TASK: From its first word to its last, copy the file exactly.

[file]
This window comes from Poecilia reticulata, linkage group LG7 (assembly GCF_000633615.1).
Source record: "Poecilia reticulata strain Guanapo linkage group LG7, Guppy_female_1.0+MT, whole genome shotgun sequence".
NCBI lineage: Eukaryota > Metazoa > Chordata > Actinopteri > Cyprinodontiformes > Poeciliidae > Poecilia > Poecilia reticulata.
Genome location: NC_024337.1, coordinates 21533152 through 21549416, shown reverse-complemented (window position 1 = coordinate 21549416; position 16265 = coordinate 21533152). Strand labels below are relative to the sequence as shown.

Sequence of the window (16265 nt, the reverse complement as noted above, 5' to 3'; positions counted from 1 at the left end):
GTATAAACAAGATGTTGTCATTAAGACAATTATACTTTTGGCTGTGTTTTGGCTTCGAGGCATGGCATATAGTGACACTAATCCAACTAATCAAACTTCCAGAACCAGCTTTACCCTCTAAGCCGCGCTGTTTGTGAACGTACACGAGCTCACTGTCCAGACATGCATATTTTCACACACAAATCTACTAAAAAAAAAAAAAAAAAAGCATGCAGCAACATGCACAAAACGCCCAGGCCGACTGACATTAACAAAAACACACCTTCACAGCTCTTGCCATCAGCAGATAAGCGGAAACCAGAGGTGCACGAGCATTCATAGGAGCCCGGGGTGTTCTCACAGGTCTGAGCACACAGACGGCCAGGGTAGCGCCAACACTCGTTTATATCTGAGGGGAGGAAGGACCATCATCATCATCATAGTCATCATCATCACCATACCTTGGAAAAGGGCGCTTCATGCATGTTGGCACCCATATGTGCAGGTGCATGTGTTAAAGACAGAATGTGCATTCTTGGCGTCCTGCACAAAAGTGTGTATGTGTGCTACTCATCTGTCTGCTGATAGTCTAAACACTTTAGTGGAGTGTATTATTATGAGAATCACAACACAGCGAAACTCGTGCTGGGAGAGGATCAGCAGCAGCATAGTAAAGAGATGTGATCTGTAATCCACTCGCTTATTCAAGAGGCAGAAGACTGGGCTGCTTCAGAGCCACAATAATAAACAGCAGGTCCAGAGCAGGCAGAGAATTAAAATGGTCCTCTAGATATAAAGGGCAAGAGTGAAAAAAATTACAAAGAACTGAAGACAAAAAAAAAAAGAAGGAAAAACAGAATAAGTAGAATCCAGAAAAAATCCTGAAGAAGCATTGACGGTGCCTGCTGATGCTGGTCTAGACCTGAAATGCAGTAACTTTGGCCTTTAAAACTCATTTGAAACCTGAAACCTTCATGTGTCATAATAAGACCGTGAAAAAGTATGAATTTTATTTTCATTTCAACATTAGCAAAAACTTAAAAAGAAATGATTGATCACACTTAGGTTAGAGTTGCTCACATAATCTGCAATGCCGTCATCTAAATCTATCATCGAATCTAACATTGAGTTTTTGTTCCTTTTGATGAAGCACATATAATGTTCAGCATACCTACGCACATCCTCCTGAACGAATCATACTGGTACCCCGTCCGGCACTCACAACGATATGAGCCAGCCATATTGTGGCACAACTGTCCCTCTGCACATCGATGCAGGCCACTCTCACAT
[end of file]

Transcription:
This window comes from Poecilia reticulata, linkage group LG7 (assembly GCF_000633615.1).
Source record: "Poecilia reticulata strain Guanapo linkage group LG7, Guppy_female_1.0+MT, whole genome shotgun sequence".
NCBI lineage: Eukaryota > Metazoa > Chordata > Actinopteri > Cyprinodontiformes > Poeciliidae > Poecilia > Poecilia reticulata.
Genome location: NC_024337.1, coordinates 21533152 through 21549416, shown reverse-complemented (window position 1 = coordinate 21549416; position 16265 = coordinate 21533152). Strand labels below are relative to the sequence as shown.

Sequence of the window (16265 nt, the reverse complement as noted above, 5' to 3'; positions counted from 1 at the left end):
GTATAAACAAGATGTTGTCATTAAGACAATTATACTTTTGGCTGTGTTTTGGCTTCGAGGCATGGCATATAGTGACACTAATCCAACTAATCAAACTTCCAGAACCAGCTTTACCCTCTAAGCCGCGCTGTTTGTGAACGTACACGAGCTCACTGTCCAGACATGCATATTTTCACACACAAATCTACTAAAAAAAAAAAAAAAAAAGCATGCAGCAACATGCACAAAACGCCCAGGCCGACTGACATTAACAAAAACACACCTTCACAGCTCTTGCCATCAGCAGATAAGCGGAAACCAGAGGTGCACGAGCATTCATAGGAGCCCGGGGTGTTCTCACAGGTCTGAGCACACAGACGGCCAGGGTAGCGCCAACACTCGTTTATATCTGAGGGGAGGAAGGACCATCATCATCATCATAGTCATCATCATCACCATACCTTGGAAAAGGGCGCTTCATGCATGTTGGCACCCATATGTGCAGGTGCATGTGTTAAAGACAGAATGTGCATTCTTGGCGTCCTGCACAAAAGTGTGTATGTGTGCTACTCATCTGTCTGCTGATAGTCTAAACACTTTAGTGGAGTGTATTATTATGAGAATCACAACACAGCGAAACTCGTGCTGGGAGAGGATCAGCAGCAGCATAGTAAAGAGATGTGATCTGTAATCCACTCGCTTATTCAAGAGGCAGAAGACTGGGCTGCTTCAGAGCCACAATAATAAACAGCAGGTCCAGAGCAGGCAGAGAATTAAAATGGTCCTCTAGATATAAAGGGCAAGAGTGAAAAAAATTACAAAGAACTGAAGACAAAAAAAAAAAGAAGGAAAAACAGAATAAGTAGAATCCAGAAAAAATCCTGAAGAAGCATTGACGGTGCCTGCTGATGCTGGTCTAGACCTGAAATGCAGTAACTTTGGCCTTTAAAACTCATTTGAAACCTGAAACCTTCATGTGTCATAATAAGACCGTGAAAAAGTATGAATTTTATTTTCATTTCAACATTAGCAAAAACTTAAAAAGAAATGATTGATCACACTTAGGTTAGAGTTGCTCACATAATCTGCAATGCCGTCATCTAAATCTATCATCGAATCTAACATTGAGTTTTTGTTCCTTTTGATGAAGCACATATAATGTTCAGCATACCTACGCACATCCTCCTGAACGAATCATACTGGTACCCCGTCCGGCACTCACAACGATATGAGCCAGCCATATTGTGGCACAACTGTCCCTCTGCACATCGATGCAGGCCACTCTCACAT